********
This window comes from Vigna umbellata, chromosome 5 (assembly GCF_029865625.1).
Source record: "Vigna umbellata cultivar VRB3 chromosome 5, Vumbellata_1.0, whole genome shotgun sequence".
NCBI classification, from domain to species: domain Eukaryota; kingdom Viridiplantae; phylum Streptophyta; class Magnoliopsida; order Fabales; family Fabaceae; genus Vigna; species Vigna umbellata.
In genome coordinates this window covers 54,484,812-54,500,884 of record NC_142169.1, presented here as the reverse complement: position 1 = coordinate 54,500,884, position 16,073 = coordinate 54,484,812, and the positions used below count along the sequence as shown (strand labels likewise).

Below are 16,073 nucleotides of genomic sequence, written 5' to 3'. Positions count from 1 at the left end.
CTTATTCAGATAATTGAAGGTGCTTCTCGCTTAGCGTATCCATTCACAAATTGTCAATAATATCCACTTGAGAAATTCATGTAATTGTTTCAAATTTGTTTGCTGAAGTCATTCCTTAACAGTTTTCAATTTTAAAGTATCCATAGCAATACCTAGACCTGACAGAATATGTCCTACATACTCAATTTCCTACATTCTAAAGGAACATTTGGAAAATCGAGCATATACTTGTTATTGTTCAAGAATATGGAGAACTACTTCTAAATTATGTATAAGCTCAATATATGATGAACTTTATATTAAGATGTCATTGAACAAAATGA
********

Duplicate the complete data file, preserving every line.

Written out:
This window comes from Vigna umbellata, chromosome 5 (assembly GCF_029865625.1).
Source record: "Vigna umbellata cultivar VRB3 chromosome 5, Vumbellata_1.0, whole genome shotgun sequence".
NCBI classification, from domain to species: domain Eukaryota; kingdom Viridiplantae; phylum Streptophyta; class Magnoliopsida; order Fabales; family Fabaceae; genus Vigna; species Vigna umbellata.
In genome coordinates this window covers 54,484,812-54,500,884 of record NC_142169.1, presented here as the reverse complement: position 1 = coordinate 54,500,884, position 16,073 = coordinate 54,484,812, and the positions used below count along the sequence as shown (strand labels likewise).

Below are 16,073 nucleotides of genomic sequence, written 5' to 3'. Positions count from 1 at the left end.
CTTATTCAGATAATTGAAGGTGCTTCTCGCTTAGCGTATCCATTCACAAATTGTCAATAATATCCACTTGAGAAATTCATGTAATTGTTTCAAATTTGTTTGCTGAAGTCATTCCTTAACAGTTTTCAATTTTAAAGTATCCATAGCAATACCTAGACCTGACAGAATATGTCCTACATACTCAATTTCCTACATTCTAAAGGAACATTTGGAAAATCGAGCATATACTTGTTATTGTTCAAGAATATGGAGAACTACTTCTAAATTATGTATAAGCTCAATATATGATGAACTTTATATTAAGATGTCATTGAACAAAATGA